Given Corporate America's ongoing obsession with the Youth and Millennials, this has been an appealing selling point that many have used to gain the commitment of marketers and secure marketing budgets. While true, the tide has officially turned and the 50+ segment of the Hispanic market gained some much-deserved attention at two concurrent, high profile industry forums.
The presentation highlighted several demographic updates and provided compelling insights to demonstrate why marketers should care about Hispanics 50+. These included:
The Hispanic 50+ population is growing 5 times faster than the total 50+ population and faster than younger Hispanic segments. In fact, the country's total 50-64 population would have declined had it not been for Hispanic population increases in that age group.
They are living longer, with a longer life expectancy than non-Hispanic whites, and they prioritize living healthy lifestyles since, to them, good health is the foundation for a happy life.
They are family patriarchs committed to preserving Hispanic culture, values, beliefs, traditions and the Spanish language.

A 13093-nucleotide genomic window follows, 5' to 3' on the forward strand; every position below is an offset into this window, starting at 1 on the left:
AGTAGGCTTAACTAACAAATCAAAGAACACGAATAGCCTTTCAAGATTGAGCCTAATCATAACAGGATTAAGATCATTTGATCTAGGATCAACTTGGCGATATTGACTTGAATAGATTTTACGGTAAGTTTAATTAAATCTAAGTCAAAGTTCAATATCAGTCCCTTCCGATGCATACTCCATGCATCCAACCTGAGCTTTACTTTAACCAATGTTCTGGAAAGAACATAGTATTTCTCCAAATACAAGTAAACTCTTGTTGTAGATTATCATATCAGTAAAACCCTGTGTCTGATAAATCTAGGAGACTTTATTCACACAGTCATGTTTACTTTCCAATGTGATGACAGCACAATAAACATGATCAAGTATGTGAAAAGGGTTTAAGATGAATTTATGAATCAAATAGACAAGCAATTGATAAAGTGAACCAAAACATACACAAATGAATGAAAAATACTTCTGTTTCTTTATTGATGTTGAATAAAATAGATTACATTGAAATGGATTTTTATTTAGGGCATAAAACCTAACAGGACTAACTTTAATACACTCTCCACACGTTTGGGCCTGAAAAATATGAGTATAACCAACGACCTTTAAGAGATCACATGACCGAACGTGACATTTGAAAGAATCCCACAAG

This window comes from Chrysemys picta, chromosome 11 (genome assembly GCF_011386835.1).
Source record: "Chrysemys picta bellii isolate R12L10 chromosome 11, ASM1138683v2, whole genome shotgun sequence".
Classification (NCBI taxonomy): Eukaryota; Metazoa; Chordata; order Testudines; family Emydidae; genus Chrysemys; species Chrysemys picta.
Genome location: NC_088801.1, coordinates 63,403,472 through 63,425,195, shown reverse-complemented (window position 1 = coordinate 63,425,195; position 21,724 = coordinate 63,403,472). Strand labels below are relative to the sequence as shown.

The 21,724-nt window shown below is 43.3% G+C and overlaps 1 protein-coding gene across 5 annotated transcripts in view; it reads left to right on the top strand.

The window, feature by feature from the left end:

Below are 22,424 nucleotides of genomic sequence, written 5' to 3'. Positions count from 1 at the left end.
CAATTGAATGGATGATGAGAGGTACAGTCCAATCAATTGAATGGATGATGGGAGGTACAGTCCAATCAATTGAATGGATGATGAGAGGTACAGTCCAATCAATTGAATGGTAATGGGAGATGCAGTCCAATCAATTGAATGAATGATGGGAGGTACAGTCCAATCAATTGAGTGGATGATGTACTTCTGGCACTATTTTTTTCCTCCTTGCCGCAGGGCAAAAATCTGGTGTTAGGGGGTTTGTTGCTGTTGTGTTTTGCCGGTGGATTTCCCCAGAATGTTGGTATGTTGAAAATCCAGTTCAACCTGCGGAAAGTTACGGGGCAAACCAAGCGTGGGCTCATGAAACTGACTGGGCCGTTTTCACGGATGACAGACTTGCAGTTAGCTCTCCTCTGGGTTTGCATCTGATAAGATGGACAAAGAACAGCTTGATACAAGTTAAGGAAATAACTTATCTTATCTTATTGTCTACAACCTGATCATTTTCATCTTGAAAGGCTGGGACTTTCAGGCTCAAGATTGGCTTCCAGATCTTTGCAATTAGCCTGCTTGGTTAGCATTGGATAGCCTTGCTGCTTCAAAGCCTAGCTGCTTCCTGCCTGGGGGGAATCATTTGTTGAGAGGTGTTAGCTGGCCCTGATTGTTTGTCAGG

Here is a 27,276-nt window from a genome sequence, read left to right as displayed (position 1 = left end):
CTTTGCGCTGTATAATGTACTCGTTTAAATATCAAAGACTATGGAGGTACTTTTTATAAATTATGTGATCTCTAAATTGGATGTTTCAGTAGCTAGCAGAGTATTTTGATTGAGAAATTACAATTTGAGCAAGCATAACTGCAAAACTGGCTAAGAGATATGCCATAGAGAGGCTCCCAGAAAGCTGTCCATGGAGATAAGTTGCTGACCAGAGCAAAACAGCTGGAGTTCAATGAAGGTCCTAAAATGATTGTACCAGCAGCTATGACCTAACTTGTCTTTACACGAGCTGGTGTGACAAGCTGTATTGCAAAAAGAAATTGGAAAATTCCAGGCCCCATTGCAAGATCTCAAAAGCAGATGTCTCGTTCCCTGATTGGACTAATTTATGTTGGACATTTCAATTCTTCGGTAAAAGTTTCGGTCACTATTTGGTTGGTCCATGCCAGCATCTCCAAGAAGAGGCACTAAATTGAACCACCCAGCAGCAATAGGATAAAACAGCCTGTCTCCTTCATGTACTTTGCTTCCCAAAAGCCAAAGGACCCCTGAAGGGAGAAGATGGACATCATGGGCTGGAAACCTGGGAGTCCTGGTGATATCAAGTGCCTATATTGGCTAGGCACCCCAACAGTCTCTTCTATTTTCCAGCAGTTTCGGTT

They have unique needs and challenges regarding healthcare. Beyond high prevalence of key disease states, affordability of healthcare and caring for the health of loved ones are challenges we will have to continue addressing.
The large majority has health insurance, access the internet and use of mobile devices.
Almost simultaneously, Nielsen held one of its signature events in New York City, where they unveiled a new report entitled "Latinos 50, the New American Vanguard". The event included a panel discussion with participants from AARP, Nielsen and the Hispanic Federation, and covered the significant progress made in the areas of population growth, household income and consumption, and the positive, influential role they play within their families. The conversation also highlighted real challenges being faced by 50+ Hispanics and served as a forum for discussing several important issues affecting this segment and, as a result, the broader Hispanic community.